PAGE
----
At the January 13 press conference, Director Khuzami also announced the appointment of Unit Chiefs for the Division’s newly created, specialized units. The purpose of these new units, according to the announcement, is to “help provide the additional structure, resources, and expertise necessary for enforcement staff to keep pace with ever-changing markets and more comprehensively investigate cases involving complex products, markets, regulatory regimes, practices and transactions.” The new units were identified as the Market Abuse Unit, the Structured and New Products, Foreign Corrupt Practices, and Municipal Securities and Public Pensions. The SEC also announced the creation of an Office of Market Intelligence. In creating these units, the SEC has signaled a shift in its enforcement priorities.


A review of the new provisions in the Enforcement Manual provides some indication as to how these new tools will be used by the SEC.

First, the full benefits of cooperation will be reserved for what is commonly referred to as the “first through the door.” Early cooperation, especially prior to the initiation of a formal investigation, will be viewed most favorably and will be rewarded with immunity or non-prosecution agreements, whereas later cooperators may not receive any benefit for their cooperation. Second, the SEC is unlikely to offer deferred or non-prosecution agreements to individuals or companies with records of prior, similar violations since they will not qualify as “first-offenders.” Third, individuals or entities under the microscope of both the SEC and the Department of Justice will have to negotiate and enter into separate cooperation agreements with each, although the standards and requirements appear to be nearly identical. Fourth, for all levels of credit for cooperation, the SEC will require proffers and will negotiate proffer agreements whereby information provided in the context of a proffer shall not be used against the individual unless the information is untruthful. Counsel should be prepared to negotiate the terms of proffer agreements with the SEC in the same manner as such agreements are negotiated with the Department of Justice. Finally, these agreements may create risks for cooperators in parallel civil litigation filed by private plaintiffs in that some of these types of agreements require admissions of guilt, and it may be difficult to keep those admissions out of the later proceedings.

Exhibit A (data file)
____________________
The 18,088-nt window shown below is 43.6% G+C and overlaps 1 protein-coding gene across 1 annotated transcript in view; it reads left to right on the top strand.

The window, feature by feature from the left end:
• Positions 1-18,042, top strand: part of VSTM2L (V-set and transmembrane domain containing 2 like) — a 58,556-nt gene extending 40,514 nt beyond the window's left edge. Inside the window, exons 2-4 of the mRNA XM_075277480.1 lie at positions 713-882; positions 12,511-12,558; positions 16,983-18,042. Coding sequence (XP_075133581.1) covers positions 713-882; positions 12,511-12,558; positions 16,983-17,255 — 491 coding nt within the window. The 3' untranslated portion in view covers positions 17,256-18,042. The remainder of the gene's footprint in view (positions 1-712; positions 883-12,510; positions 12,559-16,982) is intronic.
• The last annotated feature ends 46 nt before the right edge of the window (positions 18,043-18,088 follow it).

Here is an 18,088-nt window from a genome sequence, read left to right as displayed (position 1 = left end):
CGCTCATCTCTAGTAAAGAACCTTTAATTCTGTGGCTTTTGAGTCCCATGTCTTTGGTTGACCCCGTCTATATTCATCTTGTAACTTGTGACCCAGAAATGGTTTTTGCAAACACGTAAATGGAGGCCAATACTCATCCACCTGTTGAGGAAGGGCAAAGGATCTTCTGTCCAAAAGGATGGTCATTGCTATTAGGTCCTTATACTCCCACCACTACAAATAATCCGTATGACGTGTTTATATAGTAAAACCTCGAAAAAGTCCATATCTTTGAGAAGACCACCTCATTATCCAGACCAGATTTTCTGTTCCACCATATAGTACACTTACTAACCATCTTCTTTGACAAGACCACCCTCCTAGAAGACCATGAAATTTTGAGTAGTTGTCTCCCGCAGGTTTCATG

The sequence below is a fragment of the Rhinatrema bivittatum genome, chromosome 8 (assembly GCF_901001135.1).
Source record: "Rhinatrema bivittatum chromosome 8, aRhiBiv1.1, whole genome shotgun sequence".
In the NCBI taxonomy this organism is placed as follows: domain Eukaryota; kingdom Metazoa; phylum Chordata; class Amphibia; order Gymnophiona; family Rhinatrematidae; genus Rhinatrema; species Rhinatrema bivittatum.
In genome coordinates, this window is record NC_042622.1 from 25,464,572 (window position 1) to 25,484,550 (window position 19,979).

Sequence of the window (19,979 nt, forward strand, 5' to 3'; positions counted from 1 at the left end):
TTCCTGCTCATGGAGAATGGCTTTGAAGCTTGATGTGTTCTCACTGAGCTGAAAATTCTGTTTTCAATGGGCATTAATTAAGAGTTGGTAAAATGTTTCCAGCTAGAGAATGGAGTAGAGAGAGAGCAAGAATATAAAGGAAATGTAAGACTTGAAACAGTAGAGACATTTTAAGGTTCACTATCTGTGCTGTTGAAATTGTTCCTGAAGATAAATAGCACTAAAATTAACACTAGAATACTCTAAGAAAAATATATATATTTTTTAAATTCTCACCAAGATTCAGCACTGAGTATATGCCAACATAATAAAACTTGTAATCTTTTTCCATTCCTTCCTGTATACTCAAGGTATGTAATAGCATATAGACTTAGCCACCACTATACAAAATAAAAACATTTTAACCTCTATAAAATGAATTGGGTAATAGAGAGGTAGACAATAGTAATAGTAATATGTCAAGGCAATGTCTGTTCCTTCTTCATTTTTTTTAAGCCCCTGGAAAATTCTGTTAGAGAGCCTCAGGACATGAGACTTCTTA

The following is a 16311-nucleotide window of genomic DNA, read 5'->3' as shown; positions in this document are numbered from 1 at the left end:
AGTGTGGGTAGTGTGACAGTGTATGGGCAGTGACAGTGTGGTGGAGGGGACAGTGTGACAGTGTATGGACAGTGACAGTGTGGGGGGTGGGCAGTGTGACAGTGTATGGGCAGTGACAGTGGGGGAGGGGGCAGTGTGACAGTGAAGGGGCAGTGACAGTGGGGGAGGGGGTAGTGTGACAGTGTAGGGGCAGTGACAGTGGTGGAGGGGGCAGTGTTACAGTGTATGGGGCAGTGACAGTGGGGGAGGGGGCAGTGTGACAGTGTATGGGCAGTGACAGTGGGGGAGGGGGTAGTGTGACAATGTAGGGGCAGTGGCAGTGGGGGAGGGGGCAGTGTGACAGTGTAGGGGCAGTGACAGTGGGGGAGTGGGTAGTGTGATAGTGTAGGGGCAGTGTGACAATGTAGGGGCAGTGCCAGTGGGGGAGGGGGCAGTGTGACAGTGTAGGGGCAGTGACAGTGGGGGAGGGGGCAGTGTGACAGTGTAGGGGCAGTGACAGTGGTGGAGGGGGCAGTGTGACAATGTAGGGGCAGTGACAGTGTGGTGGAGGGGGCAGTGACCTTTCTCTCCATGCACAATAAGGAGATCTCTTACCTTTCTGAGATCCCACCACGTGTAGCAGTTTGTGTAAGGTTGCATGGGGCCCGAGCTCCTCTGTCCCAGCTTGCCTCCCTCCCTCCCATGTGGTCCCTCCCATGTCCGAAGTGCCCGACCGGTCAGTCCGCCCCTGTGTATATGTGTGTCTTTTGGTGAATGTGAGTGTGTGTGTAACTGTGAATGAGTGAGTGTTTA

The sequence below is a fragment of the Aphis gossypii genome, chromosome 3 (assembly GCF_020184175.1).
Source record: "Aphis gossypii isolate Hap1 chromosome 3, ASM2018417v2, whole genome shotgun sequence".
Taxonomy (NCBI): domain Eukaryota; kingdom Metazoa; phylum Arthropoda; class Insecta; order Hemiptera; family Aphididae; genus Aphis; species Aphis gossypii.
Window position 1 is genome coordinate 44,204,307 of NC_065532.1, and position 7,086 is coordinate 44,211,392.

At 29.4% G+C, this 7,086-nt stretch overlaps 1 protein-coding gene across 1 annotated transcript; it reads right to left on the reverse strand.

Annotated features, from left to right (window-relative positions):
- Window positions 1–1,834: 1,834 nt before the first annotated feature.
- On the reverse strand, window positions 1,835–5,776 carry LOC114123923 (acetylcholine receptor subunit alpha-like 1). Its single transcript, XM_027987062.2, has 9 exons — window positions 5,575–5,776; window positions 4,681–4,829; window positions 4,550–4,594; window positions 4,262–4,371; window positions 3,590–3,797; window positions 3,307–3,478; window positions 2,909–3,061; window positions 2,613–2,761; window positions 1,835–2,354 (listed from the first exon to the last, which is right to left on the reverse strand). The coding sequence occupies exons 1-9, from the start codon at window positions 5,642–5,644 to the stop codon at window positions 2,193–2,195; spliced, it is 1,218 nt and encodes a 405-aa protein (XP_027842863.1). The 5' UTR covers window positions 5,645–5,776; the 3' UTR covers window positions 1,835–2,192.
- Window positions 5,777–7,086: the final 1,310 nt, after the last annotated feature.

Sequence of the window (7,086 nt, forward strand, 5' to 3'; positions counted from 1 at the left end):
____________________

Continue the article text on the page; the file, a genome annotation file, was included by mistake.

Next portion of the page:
These new initiatives and changes to the Enforcement Manual adopt many of the tools and practices commonly used by the Department of Justice, and counsel should be prepared to confront civil enforcement actions in the same manner as they do Department of Justice criminal investigations. And while the SEC’s move to formalize its previously ad hoc application of the Seaboard cooperation factors may bring more clarity and certainty to negotiations between counsel and SEC staff, only time will tell if truly uniform treatment for cooperation does occur in SEC matters. At this time, one thing is clear: Director Khuzami, a former federal prosecutor, is fundamentally changing and reshaping the Enforcement Division by adopting policies and procedures clearly derived from his experience with the Department of Justice.